I told Asma this and she couldn’t control her laughter. Then she told me about her experience. She had kissed a man on the mouth before. In Mehmoodabad, she had an elder cousin called Kazim Mirza. He was married. But before his marriage, he used to kiss Asma on the mouth. For every kiss, he used to give her two mangoes. She loved eating mangoes. But then after a time, she started loving those kisses. They were better than eating the mangoes. She said it felt like you had eaten a pulpy mango. I didn’t like eating mangoes. My favourite fruit was pomegranates; maybe because we always had an abundance of pomegranates in the house.


Grandpa used to love eating pomegranates. Amma said when she got married and came to the house, she always saw Grandpa eating pomegranates. Whenever she entered his room to ask whether he wanted water or tea, he would be peeling a pomegranate. He would pluck seed after seed and drop them nicely in a bowl. When she would ask him, he would look at her silently, unblinking. And then Amma would go back to her room. When she told this to Abba, he advised her not to ask him if he wanted to eat anything.


“He doesn’t eat anything except pomegranates. Someone told him that if you eat a pomegranate, your age will increase by as many years as the number of seeds in that fruit. Maybe he is too scared to die. He doesn’t want to face God. He knows he’ll have to atone for his sins.”


Amma said the morning he died he was peeling a pomegranate on his bed. And then he fell. When she ran to his room, a bowl’s worth of pomegranate seeds was scattered over his body.


I told Asma about my dislike for mangoes. She said whether you like it or not, when you get married, you would get kissed on the mouth. That’s what husbands do.


“Can’t they kiss somewhere else?” I said sadly.


“Where do you want your husband to kiss you?” she giggled.


“Anywhere but not on the mouth," I said.


“I know where you want to get kissed.” Asma looked at me with that wicked face and ran away. I ran after her. Abba wasn’t at home. Neither was her father.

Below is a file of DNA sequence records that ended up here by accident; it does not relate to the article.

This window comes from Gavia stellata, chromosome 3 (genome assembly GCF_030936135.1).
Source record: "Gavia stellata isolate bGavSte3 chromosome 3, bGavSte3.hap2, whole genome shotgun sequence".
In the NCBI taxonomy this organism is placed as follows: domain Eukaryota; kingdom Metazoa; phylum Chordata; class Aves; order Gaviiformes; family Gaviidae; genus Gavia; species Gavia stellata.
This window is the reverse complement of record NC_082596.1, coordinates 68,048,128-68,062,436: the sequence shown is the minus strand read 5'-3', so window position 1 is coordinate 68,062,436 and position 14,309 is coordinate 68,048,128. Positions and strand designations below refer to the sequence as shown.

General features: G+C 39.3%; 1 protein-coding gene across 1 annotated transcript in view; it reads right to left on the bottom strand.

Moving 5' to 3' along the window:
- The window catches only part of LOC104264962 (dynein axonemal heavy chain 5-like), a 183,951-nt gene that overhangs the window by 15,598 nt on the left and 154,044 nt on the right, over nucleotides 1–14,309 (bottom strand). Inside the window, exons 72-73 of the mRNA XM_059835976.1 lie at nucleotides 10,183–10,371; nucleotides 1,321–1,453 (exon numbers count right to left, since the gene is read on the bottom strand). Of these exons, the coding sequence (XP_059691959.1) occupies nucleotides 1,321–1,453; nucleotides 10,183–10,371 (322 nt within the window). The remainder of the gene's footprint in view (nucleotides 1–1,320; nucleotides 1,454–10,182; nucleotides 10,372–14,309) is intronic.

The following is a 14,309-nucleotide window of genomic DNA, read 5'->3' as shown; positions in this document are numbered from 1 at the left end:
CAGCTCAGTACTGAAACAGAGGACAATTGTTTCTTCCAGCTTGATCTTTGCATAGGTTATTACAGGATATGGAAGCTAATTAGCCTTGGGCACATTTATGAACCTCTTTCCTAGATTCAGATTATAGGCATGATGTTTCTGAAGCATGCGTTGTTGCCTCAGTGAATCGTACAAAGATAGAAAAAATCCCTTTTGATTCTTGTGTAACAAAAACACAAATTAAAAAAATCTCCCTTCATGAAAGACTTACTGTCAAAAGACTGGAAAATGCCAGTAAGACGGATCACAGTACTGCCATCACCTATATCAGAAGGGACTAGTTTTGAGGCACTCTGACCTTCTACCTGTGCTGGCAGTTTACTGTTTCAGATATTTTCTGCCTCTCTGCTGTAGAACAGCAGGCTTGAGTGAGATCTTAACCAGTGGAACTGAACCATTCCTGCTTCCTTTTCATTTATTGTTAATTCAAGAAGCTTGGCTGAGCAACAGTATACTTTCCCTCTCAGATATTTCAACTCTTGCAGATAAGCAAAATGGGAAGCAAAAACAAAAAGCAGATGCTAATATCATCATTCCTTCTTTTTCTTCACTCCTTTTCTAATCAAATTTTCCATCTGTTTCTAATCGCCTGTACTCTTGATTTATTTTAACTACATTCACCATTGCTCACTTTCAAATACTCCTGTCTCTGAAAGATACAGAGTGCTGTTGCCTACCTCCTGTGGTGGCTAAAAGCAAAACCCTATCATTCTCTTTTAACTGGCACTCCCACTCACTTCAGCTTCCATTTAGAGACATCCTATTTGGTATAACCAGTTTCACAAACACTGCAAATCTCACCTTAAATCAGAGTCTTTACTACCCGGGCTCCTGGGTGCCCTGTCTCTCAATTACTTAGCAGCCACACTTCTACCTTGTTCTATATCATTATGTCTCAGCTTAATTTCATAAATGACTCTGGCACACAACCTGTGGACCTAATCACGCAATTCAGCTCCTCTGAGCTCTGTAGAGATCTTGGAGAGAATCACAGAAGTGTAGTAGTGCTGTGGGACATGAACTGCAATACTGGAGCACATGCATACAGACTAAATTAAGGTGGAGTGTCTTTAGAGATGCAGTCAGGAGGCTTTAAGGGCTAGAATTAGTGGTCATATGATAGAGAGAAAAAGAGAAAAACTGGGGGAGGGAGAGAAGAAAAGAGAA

*                                         


Uncle Nabi had died a decade ago, when we were little children. He died all of a sudden. There were many rumours. Some said he was my father’s lover. They used to make love under the guise of working on those translations. Some said Uncle Nabi had a secret agenda to westernize the religious schools. He had been to Cairo; the Egyptians must have sent him on a mission. I knew those teachers at the maktab; they didn’t like him. And they came up with this theory. Abba was devastated when these rumours spread. He stopped meeting Uncle Nabi. That was a difficult year.


And then before Muharram, Uncle Nabi died. Someone poisoned his tea. They said it was done on Abba’s watch. He wanted him to die, so that the rumour would stop. He also had to step down from the rector’s position, although two years later he gained the position back. Abba knew powerful people; his scholarship was world-renowned. So instead, the gossips blamed poor Asma’s mother. They said she was in a relationship with the shopkeeper Abdel Malek. They said she wanted to run away with him but her husband got to know and so she poisoned him. Asma was distraught. It was a lie. We all knew Aunty Sadiya would never do a thing like that. She was a pious woman. She never ran away with anyone. She lived in that house like an old lizard.


My relationship with Asma became strained. She didn’t believe that Abba was involved in any way in her father’s death. She knew he loved him, and would never do a thing like that. But one afternoon when she was at home, Amma asked her to go back home. She said people were gossiping about our families, so we should cease all relations. Asma and I saw each other at the maktab, but we would look at each other from our seats, like mourners at a funeral. Earlier we used to sit together. We were like one body, inseparable. We talked and giggled. She always told those lewd jokes, about husbands and wives. God, she was so funny. Our faces would become red and we would giggle with our hands on our mouths. The teachers would make us sit on different seats. But in the next class, we would sit again. They knew their limits; if they kicked us out or misbehaved, Abba might intervene. No one wanted to confront him.